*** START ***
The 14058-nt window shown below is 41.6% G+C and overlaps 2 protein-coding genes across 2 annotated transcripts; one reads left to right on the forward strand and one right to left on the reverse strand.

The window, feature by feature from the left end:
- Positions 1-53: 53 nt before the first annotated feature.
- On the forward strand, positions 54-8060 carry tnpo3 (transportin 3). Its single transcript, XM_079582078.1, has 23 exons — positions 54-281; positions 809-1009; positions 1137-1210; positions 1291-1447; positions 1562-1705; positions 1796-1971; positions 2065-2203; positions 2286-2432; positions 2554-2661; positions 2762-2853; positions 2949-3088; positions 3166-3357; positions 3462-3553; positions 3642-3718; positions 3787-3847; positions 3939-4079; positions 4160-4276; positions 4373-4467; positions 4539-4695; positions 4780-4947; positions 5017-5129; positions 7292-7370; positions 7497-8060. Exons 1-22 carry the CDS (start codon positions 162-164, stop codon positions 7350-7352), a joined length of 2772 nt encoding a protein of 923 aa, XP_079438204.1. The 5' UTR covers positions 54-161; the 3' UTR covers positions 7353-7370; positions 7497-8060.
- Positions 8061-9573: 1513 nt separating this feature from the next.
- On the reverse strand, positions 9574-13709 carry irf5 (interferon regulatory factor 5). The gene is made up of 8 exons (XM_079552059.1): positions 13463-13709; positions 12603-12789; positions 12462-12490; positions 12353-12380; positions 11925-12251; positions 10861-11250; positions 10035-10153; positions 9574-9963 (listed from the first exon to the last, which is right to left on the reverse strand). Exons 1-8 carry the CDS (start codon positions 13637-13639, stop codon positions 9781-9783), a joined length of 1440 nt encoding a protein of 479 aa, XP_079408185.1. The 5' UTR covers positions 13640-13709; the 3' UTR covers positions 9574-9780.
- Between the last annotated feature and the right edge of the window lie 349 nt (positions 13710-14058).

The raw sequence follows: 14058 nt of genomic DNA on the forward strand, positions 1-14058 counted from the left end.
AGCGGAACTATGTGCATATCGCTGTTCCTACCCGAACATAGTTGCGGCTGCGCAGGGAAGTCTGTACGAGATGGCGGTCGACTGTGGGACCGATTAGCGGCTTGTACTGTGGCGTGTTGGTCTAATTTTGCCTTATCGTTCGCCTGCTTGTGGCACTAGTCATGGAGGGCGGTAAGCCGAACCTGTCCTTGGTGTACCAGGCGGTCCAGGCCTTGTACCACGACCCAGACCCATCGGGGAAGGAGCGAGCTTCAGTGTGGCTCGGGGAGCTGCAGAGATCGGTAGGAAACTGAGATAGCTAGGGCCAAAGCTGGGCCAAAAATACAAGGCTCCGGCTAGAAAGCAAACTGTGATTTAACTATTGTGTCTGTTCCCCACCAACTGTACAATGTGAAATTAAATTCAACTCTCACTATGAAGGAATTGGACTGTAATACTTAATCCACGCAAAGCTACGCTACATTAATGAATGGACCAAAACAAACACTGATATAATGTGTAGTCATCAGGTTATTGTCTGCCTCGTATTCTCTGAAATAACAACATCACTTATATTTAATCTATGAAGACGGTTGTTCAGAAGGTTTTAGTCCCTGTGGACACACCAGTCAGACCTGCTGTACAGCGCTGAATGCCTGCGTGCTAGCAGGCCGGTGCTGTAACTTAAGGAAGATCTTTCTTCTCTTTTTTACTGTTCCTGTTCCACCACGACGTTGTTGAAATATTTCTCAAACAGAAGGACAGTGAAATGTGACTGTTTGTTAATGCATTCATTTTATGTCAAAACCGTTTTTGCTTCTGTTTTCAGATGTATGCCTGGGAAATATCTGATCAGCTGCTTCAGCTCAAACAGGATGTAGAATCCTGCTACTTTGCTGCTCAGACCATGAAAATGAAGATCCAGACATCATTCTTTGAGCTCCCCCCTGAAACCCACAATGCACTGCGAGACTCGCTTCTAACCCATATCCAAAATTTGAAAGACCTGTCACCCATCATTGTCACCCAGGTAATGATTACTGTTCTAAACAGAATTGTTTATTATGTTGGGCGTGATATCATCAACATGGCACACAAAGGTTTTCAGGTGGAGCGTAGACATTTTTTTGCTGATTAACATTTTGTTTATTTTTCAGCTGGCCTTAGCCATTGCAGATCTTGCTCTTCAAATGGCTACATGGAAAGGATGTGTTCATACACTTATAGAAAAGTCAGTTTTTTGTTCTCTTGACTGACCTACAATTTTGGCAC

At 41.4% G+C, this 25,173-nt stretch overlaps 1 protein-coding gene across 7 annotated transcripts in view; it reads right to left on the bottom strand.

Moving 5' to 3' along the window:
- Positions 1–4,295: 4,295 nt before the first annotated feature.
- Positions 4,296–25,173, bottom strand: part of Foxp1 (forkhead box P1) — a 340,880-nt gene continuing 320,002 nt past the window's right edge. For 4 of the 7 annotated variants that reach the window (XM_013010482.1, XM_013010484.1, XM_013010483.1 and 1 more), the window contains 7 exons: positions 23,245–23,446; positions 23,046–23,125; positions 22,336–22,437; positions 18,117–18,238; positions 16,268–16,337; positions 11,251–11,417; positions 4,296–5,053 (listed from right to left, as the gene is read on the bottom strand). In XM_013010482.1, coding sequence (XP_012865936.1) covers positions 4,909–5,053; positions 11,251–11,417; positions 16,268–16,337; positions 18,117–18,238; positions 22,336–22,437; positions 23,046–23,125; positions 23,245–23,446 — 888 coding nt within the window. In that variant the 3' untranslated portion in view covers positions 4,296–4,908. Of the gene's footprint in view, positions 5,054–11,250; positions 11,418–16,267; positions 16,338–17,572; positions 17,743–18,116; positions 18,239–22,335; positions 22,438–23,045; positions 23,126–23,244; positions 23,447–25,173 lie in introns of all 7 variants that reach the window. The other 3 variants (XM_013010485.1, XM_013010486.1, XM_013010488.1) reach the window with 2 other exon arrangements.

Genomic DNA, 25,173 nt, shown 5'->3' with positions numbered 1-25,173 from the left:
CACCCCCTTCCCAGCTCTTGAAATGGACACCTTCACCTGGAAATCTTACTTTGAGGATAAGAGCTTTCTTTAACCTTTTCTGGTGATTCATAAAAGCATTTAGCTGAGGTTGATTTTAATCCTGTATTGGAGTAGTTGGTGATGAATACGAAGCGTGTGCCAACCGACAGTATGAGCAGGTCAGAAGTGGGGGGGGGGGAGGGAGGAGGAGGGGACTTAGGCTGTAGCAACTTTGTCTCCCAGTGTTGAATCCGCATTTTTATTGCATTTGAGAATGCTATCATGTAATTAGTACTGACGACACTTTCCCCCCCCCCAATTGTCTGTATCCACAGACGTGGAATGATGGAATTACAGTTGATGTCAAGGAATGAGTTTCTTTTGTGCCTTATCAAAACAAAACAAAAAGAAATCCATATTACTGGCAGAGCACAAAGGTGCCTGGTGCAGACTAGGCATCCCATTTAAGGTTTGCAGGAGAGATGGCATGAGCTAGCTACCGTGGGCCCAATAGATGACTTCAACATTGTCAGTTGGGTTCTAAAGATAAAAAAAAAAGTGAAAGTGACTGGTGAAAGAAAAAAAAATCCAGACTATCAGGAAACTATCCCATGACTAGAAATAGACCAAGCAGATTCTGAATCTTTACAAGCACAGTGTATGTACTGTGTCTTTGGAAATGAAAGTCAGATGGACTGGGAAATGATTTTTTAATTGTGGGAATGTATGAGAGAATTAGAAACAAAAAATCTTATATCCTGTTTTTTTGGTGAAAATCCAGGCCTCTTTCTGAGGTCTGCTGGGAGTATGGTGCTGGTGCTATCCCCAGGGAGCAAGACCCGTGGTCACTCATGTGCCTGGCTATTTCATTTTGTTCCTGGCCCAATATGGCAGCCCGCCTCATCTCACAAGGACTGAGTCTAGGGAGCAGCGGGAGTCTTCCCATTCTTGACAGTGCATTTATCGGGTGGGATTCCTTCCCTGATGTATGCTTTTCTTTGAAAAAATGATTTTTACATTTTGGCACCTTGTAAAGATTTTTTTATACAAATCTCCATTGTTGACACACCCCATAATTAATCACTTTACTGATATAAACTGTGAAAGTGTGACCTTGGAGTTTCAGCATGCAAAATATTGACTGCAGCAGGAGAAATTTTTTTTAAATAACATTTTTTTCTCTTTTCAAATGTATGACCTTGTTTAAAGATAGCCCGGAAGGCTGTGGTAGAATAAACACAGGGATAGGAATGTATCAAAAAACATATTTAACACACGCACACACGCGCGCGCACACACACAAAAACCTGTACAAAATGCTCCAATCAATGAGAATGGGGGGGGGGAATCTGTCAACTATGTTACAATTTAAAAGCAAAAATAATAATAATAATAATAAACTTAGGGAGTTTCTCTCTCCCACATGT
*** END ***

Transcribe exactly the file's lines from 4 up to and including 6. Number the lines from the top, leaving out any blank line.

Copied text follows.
- On the forward strand, positions 54-8060 carry tnpo3 (transportin 3). Its single transcript, XM_079582078.1, has 23 exons — positions 54-281; positions 809-1009; positions 1137-1210; positions 1291-1447; positions 1562-1705; positions 1796-1971; positions 2065-2203; positions 2286-2432; positions 2554-2661; positions 2762-2853; positions 2949-3088; positions 3166-3357; positions 3462-3553; positions 3642-3718; positions 3787-3847; positions 3939-4079; positions 4160-4276; positions 4373-4467; positions 4539-4695; positions 4780-4947; positions 5017-5129; positions 7292-7370; positions 7497-8060. Exons 1-22 carry the CDS (start codon positions 162-164, stop codon positions 7350-7352), a joined length of 2772 nt encoding a protein of 923 aa, XP_079438204.1. The 5' UTR covers positions 54-161; the 3' UTR covers positions 7353-7370; positions 7497-8060.
- Positions 8061-9573: 1513 nt separating this feature from the next.
- On the reverse strand, positions 9574-13709 carry irf5 (interferon regulatory factor 5). The gene is made up of 8 exons (XM_079552059.1): positions 13463-13709; positions 12603-12789; positions 12462-12490; positions 12353-12380; positions 11925-12251; positions 10861-11250; positions 10035-10153; positions 9574-9963 (listed from the first exon to the last, which is right to left on the reverse strand). Exons 1-8 carry the CDS (start codon positions 13637-13639, stop codon positions 9781-9783), a joined length of 1440 nt encoding a protein of 479 aa, XP_079408185.1. The 5' UTR covers positions 13640-13709; the 3' UTR covers positions 9574-9780.